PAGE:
Lawyers represent clients in legal matters, write legal documents and argue cases in court. If you are contemplating a legal career, it is advisable to take high school classes that will challenge you to think and express yourself. A well-rounded high school education prepares you to excel in college studies, and to do well on the Law School Admission Test (LSAT). Admission to law school is often competitive. For example, in 2012, only 8 percent of applicants to Yale Law School were accepted. Learning how to study complex subjects in high school can be an advantage in reaching your goal of becoming a lawyer.
The College Board recommends that high school students complete advanced placement courses in English language and literature. English classes will strengthen your reading comprehension and written communication skills. Indiana University Bloomington’s Health Professions and Prelaw Center advises high school students, “It is impossible to overstate the importance of developing strong writing skills.” Exceptional writing ability may improve your chances of getting into law school. For example, Yale Law School requires applicants to submit a 250-word essay on any topic to demonstrate writing, editing and critical thinking skills.
Courses in history, government, politics and economics will give you a broad understanding of the forces that influence society. Lawyers need to know how and why laws are made, and overturned, in a societal context. O*Net suggests that lawyers must have working knowledge of government regulations, court procedures, agency rules and legal precedents. Taking social studies classes in high school can make it easier for you to learn constitutional law and jurisprudence when you are enrolled in law school.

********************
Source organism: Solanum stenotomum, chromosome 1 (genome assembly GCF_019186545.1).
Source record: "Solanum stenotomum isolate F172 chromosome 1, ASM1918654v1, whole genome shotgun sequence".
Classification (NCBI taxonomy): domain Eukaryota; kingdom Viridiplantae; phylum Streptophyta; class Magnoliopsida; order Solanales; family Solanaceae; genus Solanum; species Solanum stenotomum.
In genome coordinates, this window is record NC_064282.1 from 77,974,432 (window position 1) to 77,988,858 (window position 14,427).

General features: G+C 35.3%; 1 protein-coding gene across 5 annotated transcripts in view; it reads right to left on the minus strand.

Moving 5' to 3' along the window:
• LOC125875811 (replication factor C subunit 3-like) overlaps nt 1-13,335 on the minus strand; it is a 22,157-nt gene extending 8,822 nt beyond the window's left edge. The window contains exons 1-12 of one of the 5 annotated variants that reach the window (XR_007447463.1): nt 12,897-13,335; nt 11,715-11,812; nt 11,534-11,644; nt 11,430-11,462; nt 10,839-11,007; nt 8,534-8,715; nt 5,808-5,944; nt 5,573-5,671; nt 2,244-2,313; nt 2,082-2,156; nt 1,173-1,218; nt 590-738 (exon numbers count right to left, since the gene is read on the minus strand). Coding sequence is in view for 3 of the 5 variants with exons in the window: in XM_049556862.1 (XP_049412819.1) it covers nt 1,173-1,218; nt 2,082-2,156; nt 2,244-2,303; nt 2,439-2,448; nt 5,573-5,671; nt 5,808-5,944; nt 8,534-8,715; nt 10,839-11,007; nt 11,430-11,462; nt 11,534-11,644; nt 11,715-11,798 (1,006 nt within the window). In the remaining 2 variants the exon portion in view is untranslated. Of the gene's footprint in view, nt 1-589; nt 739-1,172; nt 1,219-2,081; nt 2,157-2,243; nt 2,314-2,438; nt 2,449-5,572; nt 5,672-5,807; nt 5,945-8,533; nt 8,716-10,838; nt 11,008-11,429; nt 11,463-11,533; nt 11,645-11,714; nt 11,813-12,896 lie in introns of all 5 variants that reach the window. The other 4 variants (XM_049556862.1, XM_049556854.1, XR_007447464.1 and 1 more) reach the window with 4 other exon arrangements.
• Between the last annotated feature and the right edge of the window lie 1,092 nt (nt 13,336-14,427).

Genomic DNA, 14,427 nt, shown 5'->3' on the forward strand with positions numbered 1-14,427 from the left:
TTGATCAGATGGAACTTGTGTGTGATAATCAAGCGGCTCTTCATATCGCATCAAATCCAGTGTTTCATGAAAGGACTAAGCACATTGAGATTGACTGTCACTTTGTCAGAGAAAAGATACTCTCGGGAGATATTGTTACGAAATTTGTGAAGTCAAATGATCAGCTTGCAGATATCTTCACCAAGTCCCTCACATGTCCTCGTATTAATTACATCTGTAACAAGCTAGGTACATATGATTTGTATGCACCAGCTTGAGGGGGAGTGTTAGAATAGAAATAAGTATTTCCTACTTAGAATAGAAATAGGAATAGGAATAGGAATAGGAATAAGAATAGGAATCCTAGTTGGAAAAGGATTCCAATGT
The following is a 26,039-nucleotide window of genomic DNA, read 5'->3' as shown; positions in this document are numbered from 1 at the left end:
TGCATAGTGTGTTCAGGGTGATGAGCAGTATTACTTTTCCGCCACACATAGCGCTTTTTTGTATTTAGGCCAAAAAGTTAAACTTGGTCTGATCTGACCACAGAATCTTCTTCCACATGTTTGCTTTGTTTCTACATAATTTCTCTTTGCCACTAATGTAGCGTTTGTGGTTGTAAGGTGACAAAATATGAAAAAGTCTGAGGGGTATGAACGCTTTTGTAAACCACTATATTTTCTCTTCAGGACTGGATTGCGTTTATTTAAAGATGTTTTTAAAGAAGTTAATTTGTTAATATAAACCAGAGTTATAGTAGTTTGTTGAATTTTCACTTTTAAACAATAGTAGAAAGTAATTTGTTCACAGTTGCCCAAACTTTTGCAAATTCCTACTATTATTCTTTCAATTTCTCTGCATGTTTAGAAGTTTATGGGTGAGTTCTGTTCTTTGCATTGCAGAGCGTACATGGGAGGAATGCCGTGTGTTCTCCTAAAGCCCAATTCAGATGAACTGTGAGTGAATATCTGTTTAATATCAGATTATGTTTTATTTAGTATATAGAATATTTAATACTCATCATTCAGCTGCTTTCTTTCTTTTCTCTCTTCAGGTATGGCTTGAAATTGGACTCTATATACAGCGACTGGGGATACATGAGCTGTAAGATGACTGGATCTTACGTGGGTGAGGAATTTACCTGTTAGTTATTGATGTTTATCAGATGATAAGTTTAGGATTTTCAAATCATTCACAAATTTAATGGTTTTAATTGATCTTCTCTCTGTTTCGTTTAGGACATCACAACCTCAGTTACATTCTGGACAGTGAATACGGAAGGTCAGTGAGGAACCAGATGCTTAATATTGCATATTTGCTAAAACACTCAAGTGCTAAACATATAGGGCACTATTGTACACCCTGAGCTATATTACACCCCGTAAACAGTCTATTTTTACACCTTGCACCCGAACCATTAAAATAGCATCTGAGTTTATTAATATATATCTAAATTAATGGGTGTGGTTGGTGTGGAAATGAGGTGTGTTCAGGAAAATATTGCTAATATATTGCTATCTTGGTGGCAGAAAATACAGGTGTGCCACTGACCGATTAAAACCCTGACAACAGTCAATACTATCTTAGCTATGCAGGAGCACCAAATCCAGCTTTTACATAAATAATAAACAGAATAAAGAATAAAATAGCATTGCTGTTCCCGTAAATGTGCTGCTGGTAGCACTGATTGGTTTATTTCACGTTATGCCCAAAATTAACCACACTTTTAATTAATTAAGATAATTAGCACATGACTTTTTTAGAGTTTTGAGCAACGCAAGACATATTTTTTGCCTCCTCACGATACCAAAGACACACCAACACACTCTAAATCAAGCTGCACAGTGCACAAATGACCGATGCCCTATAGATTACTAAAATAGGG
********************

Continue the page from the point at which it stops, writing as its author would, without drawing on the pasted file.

Classes in public speaking can enhance your verbal skills and self-confidence. Also look for opportunities to give class presentations and speeches. Joining the debate club can teach you how to weigh the pros and cons of opposing viewpoints. The American Bar Association indicates that oral communication is essential to success as a lawyer because lawyers must be able to make persuasive arguments when defending a client or arguing a case in court.
Mathematics teaches problem-solving skills, useful to many aspects of law. College mathematics such as trigonometry can be challenging, so it is helpful to take mathematics classes in high school so you can maintain good grades. The ABA suggests that lawyers need mathematical competency to analyze financial records and review complex data.
High school science classes can introduce you to the scientific method and research techniques. Through experimentation, you learn to observe, record and interpret data in the laboratory. Scientific research skills are transferable to the study of law. The Bureau of Labor Statistics reports that lawyers must undertake considerable research in order to effectively offer legal counsel. Lawyers must also understand forensic evidence, investigate cases and determine what happened when the facts are in dispute.
- Yale Law School: Fast Facts
- Big Future: Major: Prelaw Studies
- Indiana University Bloomington: Health Professions and Prelaw Center: High School Preparation for Law School
- Yale Law School: J.D. Admissions FAQ
- O*NET Online: Summary Report: Lawyers
- American Bar Association: Preparing for Law School
- U.S. Bureau of Labor Statistics: How to Become a Lawyer
- Princeton Review: Major: Pre-Law
- McNeese University: The Benefits of Studying Philosophy
Mary Dowd holds a doctorate in educational leadership and a master's degree in counseling and student personnel from Minnesota State University, Mankato. In her 20 years of higher education experience, she has taught classes, served as interim dean of students, and worked in many areas of student affairs, including student discipline, career advising, orientation and violence prevention.